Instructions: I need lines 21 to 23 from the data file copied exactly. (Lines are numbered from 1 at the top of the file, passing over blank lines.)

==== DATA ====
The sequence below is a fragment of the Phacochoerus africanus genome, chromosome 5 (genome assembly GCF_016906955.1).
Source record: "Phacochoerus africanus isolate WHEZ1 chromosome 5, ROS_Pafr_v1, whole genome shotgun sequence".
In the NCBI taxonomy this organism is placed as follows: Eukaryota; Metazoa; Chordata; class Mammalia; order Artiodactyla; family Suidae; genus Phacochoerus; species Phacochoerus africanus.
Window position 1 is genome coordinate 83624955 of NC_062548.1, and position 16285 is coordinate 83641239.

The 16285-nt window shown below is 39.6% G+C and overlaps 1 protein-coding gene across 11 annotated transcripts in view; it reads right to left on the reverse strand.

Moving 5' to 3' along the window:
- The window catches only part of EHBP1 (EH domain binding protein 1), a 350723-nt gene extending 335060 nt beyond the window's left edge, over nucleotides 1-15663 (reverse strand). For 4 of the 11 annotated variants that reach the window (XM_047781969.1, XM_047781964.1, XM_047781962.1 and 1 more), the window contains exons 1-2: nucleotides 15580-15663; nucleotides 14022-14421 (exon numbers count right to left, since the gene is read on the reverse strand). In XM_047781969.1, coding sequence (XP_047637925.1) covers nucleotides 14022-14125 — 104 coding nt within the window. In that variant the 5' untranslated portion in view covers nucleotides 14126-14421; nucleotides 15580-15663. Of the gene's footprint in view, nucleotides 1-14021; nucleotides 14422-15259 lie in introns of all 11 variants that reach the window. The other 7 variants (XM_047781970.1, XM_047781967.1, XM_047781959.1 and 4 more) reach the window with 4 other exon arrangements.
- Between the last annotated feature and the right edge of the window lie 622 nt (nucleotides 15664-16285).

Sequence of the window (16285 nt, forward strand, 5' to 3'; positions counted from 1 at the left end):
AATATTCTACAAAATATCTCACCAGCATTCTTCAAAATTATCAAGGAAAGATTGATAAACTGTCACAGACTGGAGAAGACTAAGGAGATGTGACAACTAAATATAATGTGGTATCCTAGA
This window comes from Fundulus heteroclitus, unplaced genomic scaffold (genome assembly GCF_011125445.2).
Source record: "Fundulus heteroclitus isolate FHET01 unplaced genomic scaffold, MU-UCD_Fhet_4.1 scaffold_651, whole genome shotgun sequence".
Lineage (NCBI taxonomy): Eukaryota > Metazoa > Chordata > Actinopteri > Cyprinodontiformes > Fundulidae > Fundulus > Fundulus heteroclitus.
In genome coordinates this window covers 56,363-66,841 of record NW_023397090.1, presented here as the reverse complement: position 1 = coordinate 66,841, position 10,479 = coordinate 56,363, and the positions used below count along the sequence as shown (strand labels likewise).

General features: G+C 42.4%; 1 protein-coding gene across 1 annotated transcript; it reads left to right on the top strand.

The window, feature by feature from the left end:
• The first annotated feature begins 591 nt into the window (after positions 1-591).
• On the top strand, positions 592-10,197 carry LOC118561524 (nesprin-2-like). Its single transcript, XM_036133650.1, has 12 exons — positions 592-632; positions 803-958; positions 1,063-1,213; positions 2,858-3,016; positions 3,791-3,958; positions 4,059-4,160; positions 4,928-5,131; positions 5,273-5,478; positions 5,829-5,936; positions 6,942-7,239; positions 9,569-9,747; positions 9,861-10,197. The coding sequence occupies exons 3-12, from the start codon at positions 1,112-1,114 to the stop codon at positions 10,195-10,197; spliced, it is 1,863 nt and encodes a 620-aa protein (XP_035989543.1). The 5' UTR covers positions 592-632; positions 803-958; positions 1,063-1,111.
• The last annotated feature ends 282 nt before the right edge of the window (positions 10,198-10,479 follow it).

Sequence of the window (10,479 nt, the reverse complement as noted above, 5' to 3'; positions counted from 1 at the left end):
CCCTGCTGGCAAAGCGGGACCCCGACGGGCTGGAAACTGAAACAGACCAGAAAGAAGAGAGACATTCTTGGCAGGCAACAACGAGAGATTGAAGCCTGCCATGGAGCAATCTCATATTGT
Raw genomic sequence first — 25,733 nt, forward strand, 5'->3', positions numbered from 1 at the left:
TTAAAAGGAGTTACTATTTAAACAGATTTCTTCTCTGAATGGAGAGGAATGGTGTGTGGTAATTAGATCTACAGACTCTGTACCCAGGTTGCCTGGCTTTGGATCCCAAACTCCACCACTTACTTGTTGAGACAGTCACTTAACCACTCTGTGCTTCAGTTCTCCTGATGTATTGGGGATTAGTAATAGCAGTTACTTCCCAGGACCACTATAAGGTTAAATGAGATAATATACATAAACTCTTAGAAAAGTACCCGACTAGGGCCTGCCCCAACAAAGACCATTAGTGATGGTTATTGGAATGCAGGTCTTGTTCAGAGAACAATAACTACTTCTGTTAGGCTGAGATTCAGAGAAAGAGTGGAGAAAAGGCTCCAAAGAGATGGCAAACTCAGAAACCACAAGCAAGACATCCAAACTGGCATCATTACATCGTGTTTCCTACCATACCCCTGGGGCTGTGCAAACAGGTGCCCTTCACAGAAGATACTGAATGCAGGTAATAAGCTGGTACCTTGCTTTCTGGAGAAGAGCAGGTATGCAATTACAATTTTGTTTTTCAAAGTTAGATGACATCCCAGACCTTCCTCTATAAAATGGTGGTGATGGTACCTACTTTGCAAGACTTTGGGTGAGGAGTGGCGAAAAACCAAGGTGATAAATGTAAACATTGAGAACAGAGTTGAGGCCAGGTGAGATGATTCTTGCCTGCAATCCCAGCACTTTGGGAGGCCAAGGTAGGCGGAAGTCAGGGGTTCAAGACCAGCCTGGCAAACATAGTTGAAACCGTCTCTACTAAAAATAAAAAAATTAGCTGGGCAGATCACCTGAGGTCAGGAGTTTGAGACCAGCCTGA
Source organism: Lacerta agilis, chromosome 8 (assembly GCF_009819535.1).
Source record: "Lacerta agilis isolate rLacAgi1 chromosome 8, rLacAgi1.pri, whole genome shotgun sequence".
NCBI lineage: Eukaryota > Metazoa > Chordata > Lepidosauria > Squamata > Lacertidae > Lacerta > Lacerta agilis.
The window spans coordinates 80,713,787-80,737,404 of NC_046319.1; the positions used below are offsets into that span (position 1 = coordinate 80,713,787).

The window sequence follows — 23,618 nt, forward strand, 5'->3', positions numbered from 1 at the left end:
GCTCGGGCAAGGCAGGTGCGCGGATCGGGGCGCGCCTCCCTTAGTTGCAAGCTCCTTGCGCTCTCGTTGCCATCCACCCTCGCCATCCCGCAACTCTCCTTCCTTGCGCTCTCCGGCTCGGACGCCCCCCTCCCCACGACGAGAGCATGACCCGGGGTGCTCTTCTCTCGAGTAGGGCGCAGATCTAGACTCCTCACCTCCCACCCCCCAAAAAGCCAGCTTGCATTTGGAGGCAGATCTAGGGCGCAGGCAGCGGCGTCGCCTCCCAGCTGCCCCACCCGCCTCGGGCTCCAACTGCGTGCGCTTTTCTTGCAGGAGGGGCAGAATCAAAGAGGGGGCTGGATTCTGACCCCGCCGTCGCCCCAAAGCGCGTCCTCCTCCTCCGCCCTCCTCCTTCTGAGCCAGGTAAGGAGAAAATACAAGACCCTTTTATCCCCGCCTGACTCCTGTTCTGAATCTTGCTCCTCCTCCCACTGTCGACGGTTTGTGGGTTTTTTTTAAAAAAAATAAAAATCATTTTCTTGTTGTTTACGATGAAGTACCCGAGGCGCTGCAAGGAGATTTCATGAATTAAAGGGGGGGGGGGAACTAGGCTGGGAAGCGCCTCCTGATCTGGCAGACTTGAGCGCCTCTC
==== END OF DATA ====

CCCTGCTGGCAAAGCGGGACCCCGACGGGCTGGAAACTGAAACAGACCAGAAAGAAGAGAGACATTCTTGGCAGGCAACAACGAGAGATTGAAGCCTGCCATGGAGCAATCTCATATTGT
Raw genomic sequence first — 25,733 nt, forward strand, 5'->3', positions numbered from 1 at the left:
TTAAAAGGAGTTACTATTTAAACAGATTTCTTCTCTGAATGGAGAGGAATGGTGTGTGGTAATTAGATCTACAGACTCTGTACCCAGGTTGCCTGGCTTTGGATCCCAAACTCCACCACTTACTTGTTGAGACAGTCACTTAACCACTCTGTGCTTCAGTTCTCCTGATGTATTGGGGATTAGTAATAGCAGTTACTTCCCAGGACCACTATAAGGTTAAATGAGATAATATACATAAACTCTTAGAAAAGTACCCGACTAGGGCCTGCCCCAACAAAGACCATTAGTGATGGTTATTGGAATGCAGGTCTTGTTCAGAGAACAATAACTACTTCTGTTAGGCTGAGATTCAGAGAAAGAGTGGAGAAAAGGCTCCAAAGAGATGGCAAACTCAGAAACCACAAGCAAGACATCCAAACTGGCATCATTACATCGTGTTTCCTACCATACCCCTGGGGCTGTGCAAACAGGTGCCCTTCACAGAAGATACTGAATGCAGGTAATAAGCTGGTACCTTGCTTTCTGGAGAAGAGCAGGTATGCAATTACAATTTTGTTTTTCAAAGTTAGATGACATCCCAGACCTTCCTCTATAAAATGGTGGTGATGGTACCTACTTTGCAAGACTTTGGGTGAGGAGTGGCGAAAAACCAAGGTGATAAATGTAAACATTGAGAACAGAGTTGAGGCCAGGTGAGATGATTCTTGCCTGCAATCCCAGCACTTTGGGAGGCCAAGGTAGGCGGAAGTCAGGGGTTCAAGACCAGCCTGGCAAACATAGTTGAAACCGTCTCTACTAAAAATAAAAAAATTAGCTGGGCAGATCACCTGAGGTCAGGAGTTTGAGACCAGCCTGA